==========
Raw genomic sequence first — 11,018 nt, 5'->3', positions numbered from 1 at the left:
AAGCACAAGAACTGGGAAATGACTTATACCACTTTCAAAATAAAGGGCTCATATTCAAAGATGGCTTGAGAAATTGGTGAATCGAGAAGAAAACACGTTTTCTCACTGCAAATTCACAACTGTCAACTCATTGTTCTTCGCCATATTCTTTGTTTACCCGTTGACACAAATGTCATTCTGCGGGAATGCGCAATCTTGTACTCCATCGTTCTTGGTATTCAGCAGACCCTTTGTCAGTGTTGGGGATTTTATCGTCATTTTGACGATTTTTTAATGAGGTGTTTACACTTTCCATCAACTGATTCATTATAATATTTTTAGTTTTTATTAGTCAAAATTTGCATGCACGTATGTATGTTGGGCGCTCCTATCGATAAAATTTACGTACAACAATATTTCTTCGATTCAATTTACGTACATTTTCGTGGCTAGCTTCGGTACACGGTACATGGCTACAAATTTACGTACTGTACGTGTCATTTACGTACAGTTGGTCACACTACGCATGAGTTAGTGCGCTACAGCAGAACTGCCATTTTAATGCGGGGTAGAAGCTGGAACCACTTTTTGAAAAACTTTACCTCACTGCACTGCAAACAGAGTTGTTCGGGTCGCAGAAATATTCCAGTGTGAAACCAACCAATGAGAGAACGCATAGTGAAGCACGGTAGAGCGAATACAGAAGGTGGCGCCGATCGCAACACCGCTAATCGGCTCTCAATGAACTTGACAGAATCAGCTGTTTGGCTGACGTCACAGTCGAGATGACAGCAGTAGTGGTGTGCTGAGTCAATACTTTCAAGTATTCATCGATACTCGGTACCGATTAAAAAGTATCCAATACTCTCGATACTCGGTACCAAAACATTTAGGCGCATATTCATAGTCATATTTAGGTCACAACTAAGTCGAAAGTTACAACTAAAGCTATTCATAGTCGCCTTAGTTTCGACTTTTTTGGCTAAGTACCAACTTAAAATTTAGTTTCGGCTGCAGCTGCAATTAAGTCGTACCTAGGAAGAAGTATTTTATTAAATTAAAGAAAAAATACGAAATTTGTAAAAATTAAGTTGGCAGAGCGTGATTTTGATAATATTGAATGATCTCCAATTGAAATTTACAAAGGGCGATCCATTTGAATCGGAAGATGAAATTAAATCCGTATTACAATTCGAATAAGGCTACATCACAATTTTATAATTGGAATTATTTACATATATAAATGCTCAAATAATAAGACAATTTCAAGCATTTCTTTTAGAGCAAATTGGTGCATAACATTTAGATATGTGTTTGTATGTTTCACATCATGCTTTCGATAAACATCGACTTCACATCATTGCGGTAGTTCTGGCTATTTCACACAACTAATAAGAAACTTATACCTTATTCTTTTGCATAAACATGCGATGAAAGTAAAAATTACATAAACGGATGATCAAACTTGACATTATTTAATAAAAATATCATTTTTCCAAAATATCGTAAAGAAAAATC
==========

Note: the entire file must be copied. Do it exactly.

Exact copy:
Raw genomic sequence first — 11,018 nt, 5'->3', positions numbered from 1 at the left:
AAGCACAAGAACTGGGAAATGACTTATACCACTTTCAAAATAAAGGGCTCATATTCAAAGATGGCTTGAGAAATTGGTGAATCGAGAAGAAAACACGTTTTCTCACTGCAAATTCACAACTGTCAACTCATTGTTCTTCGCCATATTCTTTGTTTACCCGTTGACACAAATGTCATTCTGCGGGAATGCGCAATCTTGTACTCCATCGTTCTTGGTATTCAGCAGACCCTTTGTCAGTGTTGGGGATTTTATCGTCATTTTGACGATTTTTTAATGAGGTGTTTACACTTTCCATCAACTGATTCATTATAATATTTTTAGTTTTTATTAGTCAAAATTTGCATGCACGTATGTATGTTGGGCGCTCCTATCGATAAAATTTACGTACAACAATATTTCTTCGATTCAATTTACGTACATTTTCGTGGCTAGCTTCGGTACACGGTACATGGCTACAAATTTACGTACTGTACGTGTCATTTACGTACAGTTGGTCACACTACGCATGAGTTAGTGCGCTACAGCAGAACTGCCATTTTAATGCGGGGTAGAAGCTGGAACCACTTTTTGAAAAACTTTACCTCACTGCACTGCAAACAGAGTTGTTCGGGTCGCAGAAATATTCCAGTGTGAAACCAACCAATGAGAGAACGCATAGTGAAGCACGGTAGAGCGAATACAGAAGGTGGCGCCGATCGCAACACCGCTAATCGGCTCTCAATGAACTTGACAGAATCAGCTGTTTGGCTGACGTCACAGTCGAGATGACAGCAGTAGTGGTGTGCTGAGTCAATACTTTCAAGTATTCATCGATACTCGGTACCGATTAAAAAGTATCCAATACTCTCGATACTCGGTACCAAAACATTTAGGCGCATATTCATAGTCATATTTAGGTCACAACTAAGTCGAAAGTTACAACTAAAGCTATTCATAGTCGCCTTAGTTTCGACTTTTTTGGCTAAGTACCAACTTAAAATTTAGTTTCGGCTGCAGCTGCAATTAAGTCGTACCTAGGAAGAAGTATTTTATTAAATTAAAGAAAAAATACGAAATTTGTAAAAATTAAGTTGGCAGAGCGTGATTTTGATAATATTGAATGATCTCCAATTGAAATTTACAAAGGGCGATCCATTTGAATCGGAAGATGAAATTAAATCCGTATTACAATTCGAATAAGGCTACATCACAATTTTATAATTGGAATTATTTACATATATAAATGCTCAAATAATAAGACAATTTCAAGCATTTCTTTTAGAGCAAATTGGTGCATAACATTTAGATATGTGTTTGTATGTTTCACATCATGCTTTCGATAAACATCGACTTCACATCATTGCGGTAGTTCTGGCTATTTCACACAACTAATAAGAAACTTATACCTTATTCTTTTGCATAAACATGCGATGAAAGTAAAAATTACATAAACGGATGATCAAACTTGACATTATTTAATAAAAATATCATTTTTCCAAAATATCGTAAAGAAAAATC